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Could a Remarkable Creek Be a Compass to Saving the Bay?
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2009

The Algonquin Indians termed it “where one goes pleasantly.” Paddlers and anglers, otters, egrets, and eagles prize it. State fisheries biologists regard it “the best of the best.” Local government considers it a sewer district. Mattawoman Creek epitomizes what ails the Chesapeake Bay in the face of sprawling urbanization: nearly all land-use decisions are handled by local governments, which, too often, have strong ties to the development industry.

The Algonquin Indians termed it “where one goes pleasantly.”

Paddlers and anglers, otters, egrets, and eagles prize it.

State fisheries biologists regard it “the best of the best.”

Local government considers it a sewer district. 

Mattawoman Creek epitomizes what ails the Chesapeake Bay in the face of sprawling urbanization: nearly all land-use decisions are handled by local governments, which, too often, have strong ties to the development industry. Because a water body is rooted to the land by the capillaries of its small tributaries, its health depends directly on land use within its watershed. Local officials thus have the greatest say in determining water quality, but the least interest in the bigger picture. As a result, the Environmental Protection Agency finds urbanization to be the only “pollution sector” still growing in the Chesapeake Bay, despite improvements in treating stormwater runoff.

Mattawoman Creek serves as a poster child for the issues of urban pollution. It is a twenty-mile river flowing along the border between Prince Georges and Charles Counties; it opens, twenty miles downstream of Washington, D.C., into the Potomac River’s last tidal freshwater estuary to have escaped serious degradation from urbanization. The type of urbanization threatening Mattawoman, and much of the Bay, is sprawl development. In many areas, this replaces forest, the best land use for protecting aquatic living resources, with roofs, roads and parking lots, the least protective land use. Compared to forest, these hard surfaces can double the stormwater load to streams as they funnel an erosive rush of pollutant-laden and overheated runoff after rains. Being impervious to rainwater infiltration, these surfaces also leave little to be sponged and released to streams between storms. Over-fertilized lawns also proliferate, sloughing excess fertilizer into streams.  The ensuing algal growth clouds water, depletes oxygen upon decay, and can bloom into health-threatening clouds.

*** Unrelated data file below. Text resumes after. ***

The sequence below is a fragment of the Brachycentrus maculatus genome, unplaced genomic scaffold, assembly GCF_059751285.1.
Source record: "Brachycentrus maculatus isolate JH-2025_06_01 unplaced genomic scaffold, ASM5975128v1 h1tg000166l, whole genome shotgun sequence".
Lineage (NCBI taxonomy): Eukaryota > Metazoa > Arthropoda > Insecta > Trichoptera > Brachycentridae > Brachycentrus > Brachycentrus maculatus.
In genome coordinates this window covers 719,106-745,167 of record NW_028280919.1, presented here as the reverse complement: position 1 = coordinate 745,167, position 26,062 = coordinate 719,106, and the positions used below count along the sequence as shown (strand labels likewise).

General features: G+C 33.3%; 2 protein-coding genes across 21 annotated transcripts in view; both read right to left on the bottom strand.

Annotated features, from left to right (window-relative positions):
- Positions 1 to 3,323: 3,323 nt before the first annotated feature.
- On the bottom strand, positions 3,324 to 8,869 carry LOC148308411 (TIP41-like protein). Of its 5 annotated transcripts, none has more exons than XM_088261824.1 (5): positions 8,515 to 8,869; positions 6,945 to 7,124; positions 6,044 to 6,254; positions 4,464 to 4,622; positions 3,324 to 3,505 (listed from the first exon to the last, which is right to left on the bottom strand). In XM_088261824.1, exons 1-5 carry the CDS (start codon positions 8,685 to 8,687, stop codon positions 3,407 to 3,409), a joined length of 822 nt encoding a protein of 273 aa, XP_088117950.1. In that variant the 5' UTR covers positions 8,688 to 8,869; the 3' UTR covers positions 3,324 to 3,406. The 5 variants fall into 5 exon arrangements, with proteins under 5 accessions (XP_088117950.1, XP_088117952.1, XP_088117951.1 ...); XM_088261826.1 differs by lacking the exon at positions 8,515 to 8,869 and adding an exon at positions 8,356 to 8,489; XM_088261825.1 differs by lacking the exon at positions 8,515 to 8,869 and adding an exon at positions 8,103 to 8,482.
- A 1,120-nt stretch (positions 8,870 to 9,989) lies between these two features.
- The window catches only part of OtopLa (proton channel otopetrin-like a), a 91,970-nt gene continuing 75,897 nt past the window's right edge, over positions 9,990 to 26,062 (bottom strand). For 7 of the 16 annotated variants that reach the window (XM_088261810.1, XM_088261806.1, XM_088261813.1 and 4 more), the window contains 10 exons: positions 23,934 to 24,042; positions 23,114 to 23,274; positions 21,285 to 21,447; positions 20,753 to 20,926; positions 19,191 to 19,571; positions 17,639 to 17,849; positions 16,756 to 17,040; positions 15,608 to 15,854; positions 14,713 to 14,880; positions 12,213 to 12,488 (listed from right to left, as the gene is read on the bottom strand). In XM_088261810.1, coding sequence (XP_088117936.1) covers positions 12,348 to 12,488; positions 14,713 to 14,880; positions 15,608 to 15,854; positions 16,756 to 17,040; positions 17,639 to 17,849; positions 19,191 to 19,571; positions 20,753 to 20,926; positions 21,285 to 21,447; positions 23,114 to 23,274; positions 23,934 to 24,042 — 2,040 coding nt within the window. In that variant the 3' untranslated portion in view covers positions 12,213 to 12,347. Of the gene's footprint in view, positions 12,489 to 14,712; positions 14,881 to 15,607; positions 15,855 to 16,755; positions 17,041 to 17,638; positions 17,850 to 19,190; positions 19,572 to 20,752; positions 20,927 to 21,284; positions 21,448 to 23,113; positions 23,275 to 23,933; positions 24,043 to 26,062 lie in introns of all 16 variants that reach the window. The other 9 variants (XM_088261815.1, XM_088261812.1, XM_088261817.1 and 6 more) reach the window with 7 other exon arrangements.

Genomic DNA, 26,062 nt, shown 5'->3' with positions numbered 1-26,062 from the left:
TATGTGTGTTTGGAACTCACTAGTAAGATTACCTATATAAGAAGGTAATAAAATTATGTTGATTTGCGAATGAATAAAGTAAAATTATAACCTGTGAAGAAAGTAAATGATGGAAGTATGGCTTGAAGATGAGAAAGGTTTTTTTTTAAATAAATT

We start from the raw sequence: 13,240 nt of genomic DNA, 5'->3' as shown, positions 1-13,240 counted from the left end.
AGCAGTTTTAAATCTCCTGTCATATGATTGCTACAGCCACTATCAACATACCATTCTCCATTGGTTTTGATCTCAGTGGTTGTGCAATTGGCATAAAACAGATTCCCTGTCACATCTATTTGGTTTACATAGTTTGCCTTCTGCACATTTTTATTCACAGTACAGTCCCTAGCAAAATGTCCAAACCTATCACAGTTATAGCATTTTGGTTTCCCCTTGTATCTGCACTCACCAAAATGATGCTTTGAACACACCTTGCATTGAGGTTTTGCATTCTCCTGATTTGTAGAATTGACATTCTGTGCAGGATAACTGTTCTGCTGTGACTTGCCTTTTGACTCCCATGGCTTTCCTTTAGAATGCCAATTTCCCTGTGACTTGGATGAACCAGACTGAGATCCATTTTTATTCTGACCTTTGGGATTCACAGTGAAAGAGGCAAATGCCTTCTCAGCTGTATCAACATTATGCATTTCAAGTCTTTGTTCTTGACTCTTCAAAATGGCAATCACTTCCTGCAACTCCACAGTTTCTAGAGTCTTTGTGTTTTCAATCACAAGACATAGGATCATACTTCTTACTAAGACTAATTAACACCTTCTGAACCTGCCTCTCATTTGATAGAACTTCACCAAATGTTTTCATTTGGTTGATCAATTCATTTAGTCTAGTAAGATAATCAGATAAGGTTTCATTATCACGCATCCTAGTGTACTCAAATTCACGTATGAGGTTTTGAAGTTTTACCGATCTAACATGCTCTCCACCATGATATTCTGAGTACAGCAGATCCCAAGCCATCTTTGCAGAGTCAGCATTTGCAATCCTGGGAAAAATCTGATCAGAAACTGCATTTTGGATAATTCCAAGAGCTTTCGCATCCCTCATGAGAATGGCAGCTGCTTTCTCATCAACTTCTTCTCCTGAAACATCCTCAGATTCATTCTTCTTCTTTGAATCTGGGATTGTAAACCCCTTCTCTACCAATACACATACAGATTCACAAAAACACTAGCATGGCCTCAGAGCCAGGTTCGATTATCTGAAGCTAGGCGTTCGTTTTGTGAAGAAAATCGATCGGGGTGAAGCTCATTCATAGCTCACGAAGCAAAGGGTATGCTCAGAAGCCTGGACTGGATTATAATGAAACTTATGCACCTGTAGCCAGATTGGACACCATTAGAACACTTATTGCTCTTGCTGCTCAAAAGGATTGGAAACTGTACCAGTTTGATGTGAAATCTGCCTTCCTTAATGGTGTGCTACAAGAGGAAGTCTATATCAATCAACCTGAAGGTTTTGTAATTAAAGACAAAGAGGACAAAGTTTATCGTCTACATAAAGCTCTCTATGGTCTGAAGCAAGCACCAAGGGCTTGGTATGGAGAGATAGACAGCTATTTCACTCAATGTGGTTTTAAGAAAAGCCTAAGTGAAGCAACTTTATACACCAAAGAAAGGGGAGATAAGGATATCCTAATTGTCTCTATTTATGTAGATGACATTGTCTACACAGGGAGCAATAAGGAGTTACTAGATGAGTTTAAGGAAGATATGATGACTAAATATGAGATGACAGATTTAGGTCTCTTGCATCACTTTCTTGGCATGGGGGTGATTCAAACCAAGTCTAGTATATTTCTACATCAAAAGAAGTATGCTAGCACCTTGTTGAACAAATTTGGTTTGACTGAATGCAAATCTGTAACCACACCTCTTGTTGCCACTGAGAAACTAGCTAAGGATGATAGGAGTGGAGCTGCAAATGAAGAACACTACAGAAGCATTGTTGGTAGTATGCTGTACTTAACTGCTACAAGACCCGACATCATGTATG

The Scale of Sprawl

To appreciate the scale of sprawl, note that the Bay watershed is losing forest at a staggering 100 acres per day. Or consider that the area of turf-grass now exceeds that of crops. Or that, while population in the watershed grew by 8% in the 1990s, the impervious cover of roofs, roads, and parking lots grew over 40%, five times faster.

Development proponents noisily assert that state and federal authorities would never permit harm to occur from local land-use decisions. However, as Howard Ernst emphasized in his 2003 book, Chesapeake Bay Blues, the Bay is being killed less by pollution than by politics. Or, more precisely, by a lack of political will to exercise the permitting authority to curtail harmful local land-use decisions.

The Mattawoman is a case in point. It is a Chesapeake gem (see sidebar), supported by a mostly forested watershed, but is threatened by a county “development district” 30% larger than Washington D.C.  Consequently, it is teetering on the brink of serious degradation because its watershed is covered by nearly 10% impervious surface, a widely acknowledged point of no return, beyond which living resources rapidly decline. In addition, if business continues as usual, the Army Corps of Engineers projects development will consume 10,000 acres of forest by about 2020.  As is stated in the Mattawoman Creek Watershed Management Plan, this “will represent a dramatic change in the landscape and function of the watershed.”

Despite such strong words, local officials persist in allowing business as usual. Charles County owns the records as the worst in the state for forest lost per dwelling unit, for forest replanting, for sprawl development patterns, and for children housed in trailers.

> 2009 Table of Contents

   
   

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